The smallest of the Dutch ABC islands, Aruba offers more than enough adventure to keep sun-seekers entertained in any season, writes Richard Powell...
Aruba is pitching itself as an alternative Caribbean destination, and justifiably so.
Located off Venezuela, the island’s South American vibe mixed with its Dutch colonial heritage combine to give the neighbour of Barbuda and Curacao a unique feel in the region.
Swaying divi-divi trees are the only compass you'll need here, pointed south-west by cool trade winds blowing across sun-scorched, cacti-covered plains.
With an average annual temperature of 32c and rainfall of just 20 inches - sitting outside of the hurricane belt - Aruba is one of the Caribbean’s most temperate islands.
Manchebo, a smart hotel and spa off award-winning Eagle Beach is an attractive place to stay in the island’s most popular upmarket area.
Here, my spacious villa-style room's sliding doors opened up to a view of the pool, open-air beach pavilion and soft white sand stretching to the warm, inviting sea.
Further up this pristine nine-mile stretch of coast, high rise hotels dominate the skyline to Palm Beach, culminating with the exclusive Ritz Carlton.
While my 50-year-old hotel was built in a different era, modernisation has left it equally polished and its adjoining Bali-inspired Spa del Sol, with sea views from the treatment rooms, complete its upmarket feel.
Eats and Treats
Early risers can take advantage of yoga classes at the Manchebo's own beach-front studio: a great way to start any day in paradise.
But a better start came via a short taxi ride to the Tierra del Sol Resort's restaurant where a Champagne Brunch - complete with lobster bisque cappuccino and a shrimp crab martini - provided a real wow factor.
Around the island, there are countless other rich pickings for foodies thanks to a myriad of international and traditional Dutch restaurants set to delight any palate.
Lunch local-style with the fishermen at ZeeRovers and sample their catch of the day as boats bob on the clear sapphire sea lapping at your feet.
If you're feeling fatigued, head over to the Screaming Eagle for dinner with a difference. Prop yourself up in bed with well-plumped pillows and behold the wonders that arrive on bed trays before falling into a food coma.
All the while, the local drinks flow: the national cocktail - a coecoei-laced Aruba Ariba - and a Balashi locally-brewed lager or three promise to prepare you for some vibrant nightlife in Palm Beach Village.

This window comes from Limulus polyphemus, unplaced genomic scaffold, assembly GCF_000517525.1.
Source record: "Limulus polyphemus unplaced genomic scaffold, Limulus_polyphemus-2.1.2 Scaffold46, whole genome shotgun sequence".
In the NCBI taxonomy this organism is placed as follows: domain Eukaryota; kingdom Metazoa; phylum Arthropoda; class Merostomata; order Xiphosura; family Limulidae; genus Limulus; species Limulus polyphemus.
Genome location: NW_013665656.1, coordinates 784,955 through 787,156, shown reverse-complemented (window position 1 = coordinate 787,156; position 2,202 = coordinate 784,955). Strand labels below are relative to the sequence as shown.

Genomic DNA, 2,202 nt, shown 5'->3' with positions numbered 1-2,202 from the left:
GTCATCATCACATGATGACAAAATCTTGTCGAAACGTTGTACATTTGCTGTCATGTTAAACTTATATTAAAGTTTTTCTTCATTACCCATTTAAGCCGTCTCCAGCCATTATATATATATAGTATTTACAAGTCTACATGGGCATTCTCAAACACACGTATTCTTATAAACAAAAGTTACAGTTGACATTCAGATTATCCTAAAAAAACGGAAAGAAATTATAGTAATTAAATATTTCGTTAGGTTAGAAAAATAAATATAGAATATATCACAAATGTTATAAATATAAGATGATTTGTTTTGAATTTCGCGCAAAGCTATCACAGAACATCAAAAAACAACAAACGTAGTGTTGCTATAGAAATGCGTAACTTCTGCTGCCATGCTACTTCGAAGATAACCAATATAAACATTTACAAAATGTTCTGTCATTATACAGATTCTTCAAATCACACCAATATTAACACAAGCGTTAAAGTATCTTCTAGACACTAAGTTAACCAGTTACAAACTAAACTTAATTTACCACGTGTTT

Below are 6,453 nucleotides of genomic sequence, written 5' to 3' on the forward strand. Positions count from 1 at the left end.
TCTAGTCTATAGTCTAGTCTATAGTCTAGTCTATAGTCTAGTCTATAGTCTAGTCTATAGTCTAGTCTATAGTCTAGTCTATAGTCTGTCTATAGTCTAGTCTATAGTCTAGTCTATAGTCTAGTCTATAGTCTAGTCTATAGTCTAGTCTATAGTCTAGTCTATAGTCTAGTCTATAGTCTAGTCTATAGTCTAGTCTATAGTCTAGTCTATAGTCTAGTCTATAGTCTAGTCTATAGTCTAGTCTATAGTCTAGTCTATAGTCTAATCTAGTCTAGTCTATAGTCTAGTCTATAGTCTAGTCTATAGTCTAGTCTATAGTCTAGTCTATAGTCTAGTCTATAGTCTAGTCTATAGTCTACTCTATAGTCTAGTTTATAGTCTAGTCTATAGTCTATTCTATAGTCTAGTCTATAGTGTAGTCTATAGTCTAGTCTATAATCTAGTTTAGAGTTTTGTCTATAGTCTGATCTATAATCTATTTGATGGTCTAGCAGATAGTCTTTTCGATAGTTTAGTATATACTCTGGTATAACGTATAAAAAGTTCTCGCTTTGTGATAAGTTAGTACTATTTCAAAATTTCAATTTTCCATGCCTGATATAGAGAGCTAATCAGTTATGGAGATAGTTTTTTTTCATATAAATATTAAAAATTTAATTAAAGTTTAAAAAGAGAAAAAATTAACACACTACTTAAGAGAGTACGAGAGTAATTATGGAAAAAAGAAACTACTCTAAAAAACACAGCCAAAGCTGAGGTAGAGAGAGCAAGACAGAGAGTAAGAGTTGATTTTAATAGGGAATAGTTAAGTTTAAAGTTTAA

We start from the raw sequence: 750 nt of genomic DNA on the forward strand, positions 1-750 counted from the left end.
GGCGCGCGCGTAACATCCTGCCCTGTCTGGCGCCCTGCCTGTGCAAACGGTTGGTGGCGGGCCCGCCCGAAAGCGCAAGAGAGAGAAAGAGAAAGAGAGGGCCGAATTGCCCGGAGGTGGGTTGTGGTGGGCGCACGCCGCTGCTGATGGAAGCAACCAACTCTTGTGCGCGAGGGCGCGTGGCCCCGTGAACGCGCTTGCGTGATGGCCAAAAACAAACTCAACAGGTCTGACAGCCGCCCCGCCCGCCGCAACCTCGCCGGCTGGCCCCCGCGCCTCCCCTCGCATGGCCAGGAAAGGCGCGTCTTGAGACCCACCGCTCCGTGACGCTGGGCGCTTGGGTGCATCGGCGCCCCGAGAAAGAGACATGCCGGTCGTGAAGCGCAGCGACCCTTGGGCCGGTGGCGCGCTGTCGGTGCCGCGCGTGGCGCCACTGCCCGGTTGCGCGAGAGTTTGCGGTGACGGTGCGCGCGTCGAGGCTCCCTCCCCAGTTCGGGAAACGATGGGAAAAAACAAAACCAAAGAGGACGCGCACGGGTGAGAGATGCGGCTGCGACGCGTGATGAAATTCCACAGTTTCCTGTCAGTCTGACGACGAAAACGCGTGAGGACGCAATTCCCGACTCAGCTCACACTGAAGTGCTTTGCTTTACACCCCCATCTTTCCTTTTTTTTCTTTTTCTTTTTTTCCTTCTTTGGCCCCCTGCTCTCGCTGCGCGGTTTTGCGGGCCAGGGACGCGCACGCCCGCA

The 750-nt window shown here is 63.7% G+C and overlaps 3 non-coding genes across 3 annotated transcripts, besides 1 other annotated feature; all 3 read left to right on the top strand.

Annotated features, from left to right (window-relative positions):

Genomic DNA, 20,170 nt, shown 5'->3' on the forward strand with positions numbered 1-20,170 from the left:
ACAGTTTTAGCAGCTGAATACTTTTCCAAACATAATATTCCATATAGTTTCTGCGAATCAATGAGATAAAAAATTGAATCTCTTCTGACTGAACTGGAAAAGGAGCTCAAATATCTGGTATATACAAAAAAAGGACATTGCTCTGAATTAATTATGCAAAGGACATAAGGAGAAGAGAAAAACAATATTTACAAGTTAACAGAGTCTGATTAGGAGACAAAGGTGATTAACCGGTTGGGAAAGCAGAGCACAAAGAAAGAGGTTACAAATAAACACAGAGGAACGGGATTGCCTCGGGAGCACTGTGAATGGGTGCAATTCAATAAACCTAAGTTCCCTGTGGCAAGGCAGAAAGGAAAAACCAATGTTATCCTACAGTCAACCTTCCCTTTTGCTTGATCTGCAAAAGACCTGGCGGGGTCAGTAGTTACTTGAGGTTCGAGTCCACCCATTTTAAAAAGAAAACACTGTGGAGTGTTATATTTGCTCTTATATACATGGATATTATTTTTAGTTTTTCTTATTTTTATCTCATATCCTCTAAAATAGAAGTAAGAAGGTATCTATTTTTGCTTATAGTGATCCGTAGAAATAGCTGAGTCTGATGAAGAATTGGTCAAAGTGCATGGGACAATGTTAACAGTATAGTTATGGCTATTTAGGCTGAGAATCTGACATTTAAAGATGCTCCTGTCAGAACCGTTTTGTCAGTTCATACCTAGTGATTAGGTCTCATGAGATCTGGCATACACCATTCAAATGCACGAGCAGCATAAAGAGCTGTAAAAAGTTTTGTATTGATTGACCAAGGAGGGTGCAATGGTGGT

To really get to know the island, you need wheels - but not necessarily your own.
Take a tour with Around Aruba for a whirlwind island drive to Arikok National Park, the Natural Bridge, Bushiribana Gold Ruins, Ayo Rock Formation and Fontein Cave to marvel at ancient Caquetio Indian paintings.
Similarly, escape the glitz and glamour of Palm Beach's resorts for local colour and creativity in the island's second largest town, San Nicolas AKA 'Sunrise City'.
This comparatively quiet village - 12 miles south-east of the capital, Oranjestad - has been hijacked by artists who painted the streets after the former population of oil workers moved out.
World-class artwork on the walls of its historical buildings, a quaint promenade, and Aruba's national museum are all worth visiting this often overlooked part of the island for.
Sunrise is also where you'll find the legendary divers' hangout Charlie's Bar, so take the opportunity to befriend a guide who can take you down into some of the Caribbean's biggest shipwrecks.
Whether you're a scuba, snuba or snorkel diver, spectacular sights await you in the depths...
Aruba’s entire south coast is a reef offering a colourful array of teeming sea life and coral formations.
The remains of the century-old California and the largest wreck in the Caribbean: the Antilla - complete with explorable compartments, anchors, cargo holds and boiler rooms - make the island a wreck-diving wonder.
When you're ready to resurface, take a short water taxi ride to the private island of the Renaissance Hotel, where for $100, you can dock for the day and snap a selfie with its resident pink flamingos.
You may even find yourself there in the middle of one of the island's 50 plus annual events, with the Electric Festival and Caribbean Sea Jazz Festival set for September and International Beach Tennis Tournament in November.
A cut above
While the Caribbean, though largely beautiful, can seem rife with social problems and crime that affects tourists, not to mention neglected infrastructure; the Dutch islands are uniformly different.
From the pretty pastel coloured gables in the capital to the sun-scorched plains of Arikok national park, this is a truly unique, safe and much-loved place.
You can even drink water from any tap thanks to Aruba’s hi-tech desalination plant (the world’s third largest)... More proof, if it were needed, that the Dutch take great care of their island outposts.
The overwhelming feeling of the island’s layout is distinctly US-inspired. The car is king and strip malls dot the wide roads.
While you can use US dollars, change comes in Aruban florins. You may get caught out if you try to speak English to a Venezuelan or Colombian émigré, and even if you do speak Spanish, the island creole of Papiamento: a mash-up of Spanish, English and Dutch, will leave you scratching your head.
A unique culture in Aruba and the benefits to the casual visitor make a second home here - where the sun always shines - eminently attractive.
All things considered, this ‘One Happy Island’, as the speil goes, offers a tantalising mix that I could relocate for, at least part of the year, indefinitely.
Richard Powell is a freelance journalist who also works for the Media Contacts Database and Press Release Distribution firm Presswire, but does not work with or for any of the parties mentioned. All images copyright to Richard Powell.